Last mission to repair the Hubble telescope Hubble space telescope discoveries have enriched our understanding of the cosmos. In this special report, you will see facts about the Hubble space telescope, discoveries it has made and what the last mission's goals are.
For their own good
Fifty years ago, they were screwed-up kids sent to the Florida School for Boys to be straightened out. But now they are screwed-up men, scarred by the whippings they endured. Read the story and see a video and portrait gallery.
Fill out this form to email this article to a friend
Harper helpless vs. assault
By MARC TOPKIN
Published June 22, 2005
NEW YORK - There wasn't anything anybody could do about it.
Not rightfielder Aubrey Huff, who watched his friend struggle on the mound as balls flew around the outfield and over the fence.
Not manager Lou Piniella, who paced the dugout hoping against hope the Devil Rays could somehow get the final out of a 35-minute eighth inning that would never end.
And definitely not reliever Travis Harper, who stood on the mound frustrated and bewildered as one Yankee after another crushed everything he threw in a horrendous and historically bad performance.
"There's not a whole lot to say about it, really," Harper said, terse but composed at his locker afterward. "It's hard to overanalyze an outing like that."
The basics are bad enough, as Harper tied a major-league record by allowing four home runs in an inning, the 25th pitcher to do so, including three straight in a span of eight pitches.
Harper came on to replace Franklin Nunez with the Rays clinging to an 11-9 lead, and when he was done they were down 20-11. He faced 11 batters and allowed eight hits - the four homers, a triple, a double and two singles - and a walk for a total of 24 total bases.
In the best of times, Harper, a 29-year-old West Virginian, doesn't say much. In what was his worst time on the mound, he was predictably sullen and short.
"I was flat. I was up in the zone. This team has a lot of power," Harper said. "It's a pretty predictable result when you're flat and up over the plate. That's really all I've got to say."
As badly as Harper was struggling, there was some question why the Rays left him in to take such a beating.
Essentially, Piniella said, it was for two reasons: They didn't want to use another pitcher in what had become a losing effort; and they didn't expect Harper to do so badly.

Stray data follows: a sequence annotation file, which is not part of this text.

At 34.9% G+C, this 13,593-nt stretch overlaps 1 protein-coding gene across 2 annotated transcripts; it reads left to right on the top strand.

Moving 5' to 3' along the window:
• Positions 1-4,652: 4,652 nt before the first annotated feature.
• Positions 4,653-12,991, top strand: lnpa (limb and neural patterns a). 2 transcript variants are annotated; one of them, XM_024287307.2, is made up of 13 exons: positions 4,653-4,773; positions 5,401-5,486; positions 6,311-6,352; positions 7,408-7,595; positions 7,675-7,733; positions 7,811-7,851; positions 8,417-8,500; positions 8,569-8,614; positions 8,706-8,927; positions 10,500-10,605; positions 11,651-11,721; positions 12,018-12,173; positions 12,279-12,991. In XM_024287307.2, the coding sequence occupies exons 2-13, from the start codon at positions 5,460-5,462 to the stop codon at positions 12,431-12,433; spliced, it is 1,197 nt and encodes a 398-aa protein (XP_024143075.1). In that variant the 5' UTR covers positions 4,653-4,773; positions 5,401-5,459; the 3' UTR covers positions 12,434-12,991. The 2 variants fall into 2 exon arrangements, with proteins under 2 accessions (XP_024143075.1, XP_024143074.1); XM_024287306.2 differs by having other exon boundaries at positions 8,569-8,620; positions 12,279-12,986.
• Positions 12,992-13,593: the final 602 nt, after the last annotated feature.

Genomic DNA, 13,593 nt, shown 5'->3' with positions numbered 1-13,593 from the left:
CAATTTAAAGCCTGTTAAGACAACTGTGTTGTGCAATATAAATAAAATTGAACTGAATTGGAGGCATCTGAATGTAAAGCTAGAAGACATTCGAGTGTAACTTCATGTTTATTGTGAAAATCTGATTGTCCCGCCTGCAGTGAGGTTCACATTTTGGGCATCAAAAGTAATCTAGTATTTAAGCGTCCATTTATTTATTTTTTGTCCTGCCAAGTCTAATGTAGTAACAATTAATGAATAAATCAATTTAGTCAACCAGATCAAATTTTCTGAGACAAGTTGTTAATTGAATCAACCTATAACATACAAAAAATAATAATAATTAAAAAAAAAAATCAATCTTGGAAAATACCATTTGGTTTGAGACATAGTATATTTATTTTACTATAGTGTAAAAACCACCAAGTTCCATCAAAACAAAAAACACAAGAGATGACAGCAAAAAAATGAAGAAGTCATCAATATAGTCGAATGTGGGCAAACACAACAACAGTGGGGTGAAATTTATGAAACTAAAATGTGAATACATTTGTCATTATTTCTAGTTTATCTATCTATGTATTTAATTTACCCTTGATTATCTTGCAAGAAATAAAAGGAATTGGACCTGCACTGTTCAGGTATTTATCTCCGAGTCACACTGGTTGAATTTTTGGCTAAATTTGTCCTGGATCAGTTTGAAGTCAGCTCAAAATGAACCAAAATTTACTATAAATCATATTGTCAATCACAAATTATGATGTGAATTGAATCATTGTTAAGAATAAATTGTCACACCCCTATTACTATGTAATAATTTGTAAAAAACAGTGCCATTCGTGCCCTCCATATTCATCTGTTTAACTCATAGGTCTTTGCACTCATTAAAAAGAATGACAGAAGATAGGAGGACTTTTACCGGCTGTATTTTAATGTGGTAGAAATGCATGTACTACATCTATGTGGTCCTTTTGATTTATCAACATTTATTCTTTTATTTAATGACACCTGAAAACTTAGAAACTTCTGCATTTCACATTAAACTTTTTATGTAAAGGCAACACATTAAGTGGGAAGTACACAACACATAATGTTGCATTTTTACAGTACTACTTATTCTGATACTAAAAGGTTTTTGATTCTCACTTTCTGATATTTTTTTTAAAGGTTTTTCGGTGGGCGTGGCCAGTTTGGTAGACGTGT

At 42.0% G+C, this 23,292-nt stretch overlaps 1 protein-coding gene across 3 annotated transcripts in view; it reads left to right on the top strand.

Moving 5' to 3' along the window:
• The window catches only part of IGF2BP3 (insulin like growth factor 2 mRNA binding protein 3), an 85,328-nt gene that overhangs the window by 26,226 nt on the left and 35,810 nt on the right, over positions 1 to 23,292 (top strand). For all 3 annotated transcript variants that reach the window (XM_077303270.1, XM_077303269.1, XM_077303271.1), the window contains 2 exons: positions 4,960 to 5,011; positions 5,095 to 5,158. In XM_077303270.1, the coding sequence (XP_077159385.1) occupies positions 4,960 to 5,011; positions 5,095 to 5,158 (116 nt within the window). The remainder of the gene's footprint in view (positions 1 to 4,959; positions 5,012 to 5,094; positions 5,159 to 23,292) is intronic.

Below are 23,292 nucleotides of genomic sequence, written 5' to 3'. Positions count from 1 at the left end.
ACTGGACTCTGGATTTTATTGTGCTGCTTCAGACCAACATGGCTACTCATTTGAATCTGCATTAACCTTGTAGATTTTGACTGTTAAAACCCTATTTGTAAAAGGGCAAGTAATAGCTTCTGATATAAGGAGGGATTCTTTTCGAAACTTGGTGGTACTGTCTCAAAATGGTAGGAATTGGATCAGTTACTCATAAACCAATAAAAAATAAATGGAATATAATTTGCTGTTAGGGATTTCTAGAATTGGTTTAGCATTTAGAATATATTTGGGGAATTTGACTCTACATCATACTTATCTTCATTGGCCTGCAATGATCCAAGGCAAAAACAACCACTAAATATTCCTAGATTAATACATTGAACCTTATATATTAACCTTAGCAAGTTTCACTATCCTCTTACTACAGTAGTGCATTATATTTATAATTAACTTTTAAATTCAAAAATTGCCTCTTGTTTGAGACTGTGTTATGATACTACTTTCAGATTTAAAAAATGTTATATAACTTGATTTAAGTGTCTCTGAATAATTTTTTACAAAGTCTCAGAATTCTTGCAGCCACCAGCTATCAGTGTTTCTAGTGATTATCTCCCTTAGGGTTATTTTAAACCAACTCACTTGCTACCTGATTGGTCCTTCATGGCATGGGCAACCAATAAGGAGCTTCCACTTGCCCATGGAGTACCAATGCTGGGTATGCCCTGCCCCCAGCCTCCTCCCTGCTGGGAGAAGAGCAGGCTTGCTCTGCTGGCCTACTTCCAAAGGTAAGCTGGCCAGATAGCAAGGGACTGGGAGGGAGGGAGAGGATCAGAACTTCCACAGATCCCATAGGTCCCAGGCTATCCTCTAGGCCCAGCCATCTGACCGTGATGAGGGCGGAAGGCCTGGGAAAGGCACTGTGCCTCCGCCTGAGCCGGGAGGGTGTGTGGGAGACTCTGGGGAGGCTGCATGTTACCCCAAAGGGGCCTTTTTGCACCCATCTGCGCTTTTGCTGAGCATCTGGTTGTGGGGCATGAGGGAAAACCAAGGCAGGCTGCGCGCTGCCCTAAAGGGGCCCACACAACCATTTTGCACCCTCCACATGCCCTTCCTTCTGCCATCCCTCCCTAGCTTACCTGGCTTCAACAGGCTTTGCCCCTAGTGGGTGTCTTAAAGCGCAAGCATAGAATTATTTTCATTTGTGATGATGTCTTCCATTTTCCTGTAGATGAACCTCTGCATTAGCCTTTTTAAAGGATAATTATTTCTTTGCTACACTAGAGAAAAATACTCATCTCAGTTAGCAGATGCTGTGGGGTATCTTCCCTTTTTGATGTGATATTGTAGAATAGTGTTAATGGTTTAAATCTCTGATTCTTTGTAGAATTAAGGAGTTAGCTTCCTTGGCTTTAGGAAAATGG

"If I knew he was going to get hit like that, I wouldn't have left him out there," Piniella said. "I thought once they went ahead he'd get the last out of the inning and it'd be over with. It just didn't happen. He just couldn't do it."
Harper said he had no complaints.
"I pitch when they give me the ball," he said. "That's the bottom line. I don't dictate that. I take the ball when they give it to me, and that's all."
Harper's friends didn't try to console him - "You don't talk to him," Huff said - but don't expect him to be scarred by the outing.
"I think he'll be fine," reliever Lance Carter said. "He's the type that will bounce back."
"He has a good head on his shoulders," Huff said. "He's not the kind of guy who's going to watch video all day and harp on it. He's the kind of guy who plays the game and wakes up the next day and, good or bad, he's the same guy."
Catcher Kevin Cash said the problems were a result of several factors - pitch selection, execution and location - and lauded Harper for keeping his frustrations under control.
"You feel for him," Cash said. "You don't want to see a teammate go out there and keep (getting hit) pitch after pitch, but that's the way it happens sometimes. He handled it in a very respectful manner. You would have seen a lot of guys in this game start throwing at people."
Pitching coach Chuck Hernandez said Tuesday's outing was an extension of Harper's rough season, one in which he has six losses, two blown saves and a 9.22 ERA.
"It's been a tough year all the way around for him," Hernandez said. "It's not unlike things that have happened. Every once in a while we take a couple steps forward, and then things come up and it's like we take two steps back."